An Asthma Drug Can Drastically Reduce Food Allergies

An Asthma Drug Can Drastically Reduce Food Allergies

About 20 million people in the U.S.—including four million children—have food allergies. Now, there’s a new way to reduce their risk of severe allergic reactions. A study published in the New England Journal of Medicine reports that the drug omalizumab, or Xolair, allows people with food allergies to tolerate higher doses of allergenic foods before developing a reaction after an accidental exposure. It also leads to milder reactions if they are exposed.

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The drug was originally approved more than two decades ago to treat allergic asthma. But because of this new study and other data, the U.S. Food and Drug Administration expanded the approval of Xolair on Feb. 16 to include treatment of food allergies in anyone one year or older. It’s now the first drug approved to treat allergies to multiple foods.

Anabelle Terry, a 12-year old with severe peanut and tree nut allergies, experienced that benefit firsthand as a participant in the trial. While participating in the study, she ate half a cupcake while with friends that she thought was nut-free but had made been made with cashew flour. Within about an hour, her stomach and throat started to hurt and her lips tingled, so she thought she was having an allergic reaction and went home. Her mom gave her an antihistamine, which was enough to quell her symptoms. Before Xolair, if she ate even a tiny amount of peanuts or tree nuts, she would generally need a shot of epinephrine, which is an emergency treatment for an allergic reaction, and a visit to the doctor. “I did notice a difference—I didn’t react as badly as I thought I would have,” Terry says. “I only had half, but it was a big cupcake, and it was amazing to see that even though I accidentally ate some, I was okay.”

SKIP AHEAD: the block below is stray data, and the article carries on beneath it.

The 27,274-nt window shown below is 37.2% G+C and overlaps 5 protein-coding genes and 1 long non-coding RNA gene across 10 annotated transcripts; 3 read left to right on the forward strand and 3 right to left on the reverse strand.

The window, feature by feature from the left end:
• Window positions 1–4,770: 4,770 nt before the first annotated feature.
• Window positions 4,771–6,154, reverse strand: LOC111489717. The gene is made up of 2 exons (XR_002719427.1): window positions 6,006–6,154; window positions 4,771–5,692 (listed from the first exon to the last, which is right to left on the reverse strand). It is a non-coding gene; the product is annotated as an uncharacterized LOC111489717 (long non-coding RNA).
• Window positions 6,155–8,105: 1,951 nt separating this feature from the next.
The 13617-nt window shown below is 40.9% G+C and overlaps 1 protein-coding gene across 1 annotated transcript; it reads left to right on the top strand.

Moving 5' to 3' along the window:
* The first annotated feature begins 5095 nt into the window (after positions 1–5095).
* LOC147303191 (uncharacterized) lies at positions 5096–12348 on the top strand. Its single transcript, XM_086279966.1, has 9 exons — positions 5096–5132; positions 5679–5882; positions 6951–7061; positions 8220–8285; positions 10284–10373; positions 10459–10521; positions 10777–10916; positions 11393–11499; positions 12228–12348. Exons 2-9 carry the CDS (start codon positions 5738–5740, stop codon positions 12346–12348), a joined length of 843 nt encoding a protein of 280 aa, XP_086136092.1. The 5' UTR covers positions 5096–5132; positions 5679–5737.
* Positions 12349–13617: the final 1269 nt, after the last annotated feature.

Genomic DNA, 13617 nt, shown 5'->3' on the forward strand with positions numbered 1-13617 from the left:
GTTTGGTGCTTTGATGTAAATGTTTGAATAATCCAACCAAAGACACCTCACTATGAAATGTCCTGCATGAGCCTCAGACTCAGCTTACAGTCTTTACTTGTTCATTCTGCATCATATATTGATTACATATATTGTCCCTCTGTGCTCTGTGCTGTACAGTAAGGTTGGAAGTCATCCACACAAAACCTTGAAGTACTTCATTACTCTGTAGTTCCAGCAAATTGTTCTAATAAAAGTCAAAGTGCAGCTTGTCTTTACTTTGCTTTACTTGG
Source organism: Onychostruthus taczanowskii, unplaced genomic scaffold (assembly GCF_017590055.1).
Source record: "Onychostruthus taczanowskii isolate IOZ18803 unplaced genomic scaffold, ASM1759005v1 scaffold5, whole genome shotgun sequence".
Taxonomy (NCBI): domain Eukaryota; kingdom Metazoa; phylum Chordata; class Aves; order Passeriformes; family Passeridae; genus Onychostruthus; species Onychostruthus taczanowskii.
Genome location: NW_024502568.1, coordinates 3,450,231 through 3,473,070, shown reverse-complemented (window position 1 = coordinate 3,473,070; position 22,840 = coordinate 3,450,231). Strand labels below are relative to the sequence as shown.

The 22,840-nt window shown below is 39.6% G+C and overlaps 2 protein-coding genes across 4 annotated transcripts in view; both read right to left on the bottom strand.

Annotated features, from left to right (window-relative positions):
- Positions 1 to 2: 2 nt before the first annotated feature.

Xolair does not cure food allergies, so people must continue to avoid allergy-causing foods by reading labels and asking how food is prepared. But people now “have another layer of protection in case of accidental exposure,” says Dr. Sharon Chinthraja, associate professor of medicine at Stanford University School of Medicine and co-lead of the study.

How Xolair works to fight allergic reactions

The drug works by mopping up something called immunoglobulin E (IgE) cells, which activate the immune cells responsible for inflammation and allergic reactions. “I think of the drug as a sponge that takes allergic antibodies out of circulation,” says Chinthraja. It was this mechanism that led to Xoalir’s original approval in 2003 for allergic asthma, since IgE cells play a role in that condition as well. “There were suggestions that the drug should work in food allergy too, but no study until this one demonstrated that to the level required by the FDA to add it to the label, says Dr. Robert Wood, director of pediatric allergy, immunology, and rheumatology at Johns Hopkins Children’s Center and the principal investigator of the study.” In fact, because of the way the drug blocks IgE, it “may be more applicable to food allergies because asthma has a lot of different triggers, but food allergies are pretty much an IgE-driven reaction.”

What the new study shows